He lost, then sued Apple again (this time for the initial use of his name), he lost again and finally, an out-of-court agreement was reached, Apple issuing an official statement it never intended to cause the scientist embarrassment or concern.

So, you see, that’s why ORPALIS is not a fruit, not a character’s name and not even an acronym: it’s just a small mystery instead!

See you next week !

Bogdan

Big Browser on June 21

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Optical Character Recognition: some advices

Hi folks,

This week we continue the Optical Character Recognition subject by providing our general public with few advices for pre-scan and post-scan stages of document archiving.
A properly done OCR task is not simply about text extraction, it also implies a set of operations meant to optimize the OCR process and increase efficiency in overall document-management practice.
To put it in other words, operations commonly considered as “adjacent” can actually really improve or totally distroy text recognition making your later life either comfortable or a living hell.
Here are just a few things to keep in mind :

(1) Before scanning

  • when placing the paper in scaner make sure the pages have the correct text orientation so you won’t have to later waste time by either having to wait for the OCR software to automatically determine the orientation or, even worse, to have to make this operation manually, via file-by-file checking ;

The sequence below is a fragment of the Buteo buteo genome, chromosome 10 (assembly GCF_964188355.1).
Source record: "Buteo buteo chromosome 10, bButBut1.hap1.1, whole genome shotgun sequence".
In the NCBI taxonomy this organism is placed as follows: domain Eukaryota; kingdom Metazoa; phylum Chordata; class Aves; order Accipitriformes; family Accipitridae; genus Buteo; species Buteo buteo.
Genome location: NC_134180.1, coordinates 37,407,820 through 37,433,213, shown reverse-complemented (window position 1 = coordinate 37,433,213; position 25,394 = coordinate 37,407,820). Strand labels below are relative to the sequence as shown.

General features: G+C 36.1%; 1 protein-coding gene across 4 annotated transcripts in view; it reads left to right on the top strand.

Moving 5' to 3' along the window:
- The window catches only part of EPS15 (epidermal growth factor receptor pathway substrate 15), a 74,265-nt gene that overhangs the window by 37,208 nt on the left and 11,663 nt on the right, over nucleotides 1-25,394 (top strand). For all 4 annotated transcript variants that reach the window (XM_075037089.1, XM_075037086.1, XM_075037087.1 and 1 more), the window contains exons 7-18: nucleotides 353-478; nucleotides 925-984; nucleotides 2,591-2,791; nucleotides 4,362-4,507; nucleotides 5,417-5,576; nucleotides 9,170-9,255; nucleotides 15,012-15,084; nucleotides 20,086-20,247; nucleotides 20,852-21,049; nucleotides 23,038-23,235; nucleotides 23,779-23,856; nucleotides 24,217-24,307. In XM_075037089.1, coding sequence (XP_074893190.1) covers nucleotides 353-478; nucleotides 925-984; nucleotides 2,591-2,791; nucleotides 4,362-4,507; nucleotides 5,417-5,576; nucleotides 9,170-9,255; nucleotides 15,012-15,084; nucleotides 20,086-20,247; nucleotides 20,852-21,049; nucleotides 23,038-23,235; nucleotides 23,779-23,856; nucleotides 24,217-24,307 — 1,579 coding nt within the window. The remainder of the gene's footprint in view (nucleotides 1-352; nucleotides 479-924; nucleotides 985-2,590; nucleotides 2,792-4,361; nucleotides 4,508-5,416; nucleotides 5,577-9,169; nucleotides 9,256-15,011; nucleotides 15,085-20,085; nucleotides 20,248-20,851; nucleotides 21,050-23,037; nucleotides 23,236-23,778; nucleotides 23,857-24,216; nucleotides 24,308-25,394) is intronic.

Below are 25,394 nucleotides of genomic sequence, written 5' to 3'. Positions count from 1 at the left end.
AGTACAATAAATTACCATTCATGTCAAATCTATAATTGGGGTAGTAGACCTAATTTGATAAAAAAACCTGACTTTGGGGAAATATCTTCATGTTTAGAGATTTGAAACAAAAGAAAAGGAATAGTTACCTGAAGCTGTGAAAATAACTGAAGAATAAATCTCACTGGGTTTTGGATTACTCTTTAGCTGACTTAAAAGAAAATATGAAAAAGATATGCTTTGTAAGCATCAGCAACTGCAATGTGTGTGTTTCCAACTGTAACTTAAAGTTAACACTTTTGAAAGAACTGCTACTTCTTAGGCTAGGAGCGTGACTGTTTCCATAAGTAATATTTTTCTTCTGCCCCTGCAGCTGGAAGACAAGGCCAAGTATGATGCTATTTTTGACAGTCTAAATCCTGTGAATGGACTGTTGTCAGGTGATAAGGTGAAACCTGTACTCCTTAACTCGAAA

• make proper scan settings to insure best quality for OCR (for example, 250 or 300 dpi resolutions are considered optimal for most of the documents) ;
  • test OCR output for a few pages before starting a batch scanning operation to make sure your settings are optimally fine-tuned
  • select a lossless file format (such as TIFF) ) and do not be afraid of big sizes if the documents are important to you : storage space is not an issue these days and you can later convert the files to any other format for handling (or sharing) purposes.

 

Actually, for important document archives , maybe the best idea would be to store the “original” files into TIFF format then move them on an external storage device or media (external hard-disk or DVD, etc) and use for current work a duplicated archive containing files converted into a format that you consider optimal for your needs ( JBIG2, PDF, etc).
To a certain extent, this approach would be similar to how camera RAW format works for the professionals in digital photography domain.

 

(2) After scanning

  • use relevant filenames for resulting files and not mind if filenames tend to become lengthy : it isn’t hard to do using automated file naming tools and , even if it might take a bit more of your time at file creation stage it can be a really life saviour later. And make sure that the filename contains important data, such as the language of the text, to name just one important detail for OCR.
  • do not hesitate to use image enhancement techniques : the quality of the paper documents cannot be controled and nor hardware (ie scanner) particular details which might influence output quality (just an example among dozens : tiny scratches on scanner’s glass).

 

To overcome them , professional document imaging software vendors provide their users with a wide range of image correction features.
In this blog you will find some explanations on brightness/contrast/gamma, median filtering and auto-deskew.
But more explanations are yet to come.

Cheers!

Bogdan

 

Big Browser on April 27

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Casual Friday on April 27

A beautiful day to play outside.

A beautiful day to play outside.

Camera RAW files formats explained

Hi folks,

This week we will provide our general public with explanations on camera RAW files formats because this subject is often ignored or misunderstood and because our software supports more than 40 such formats.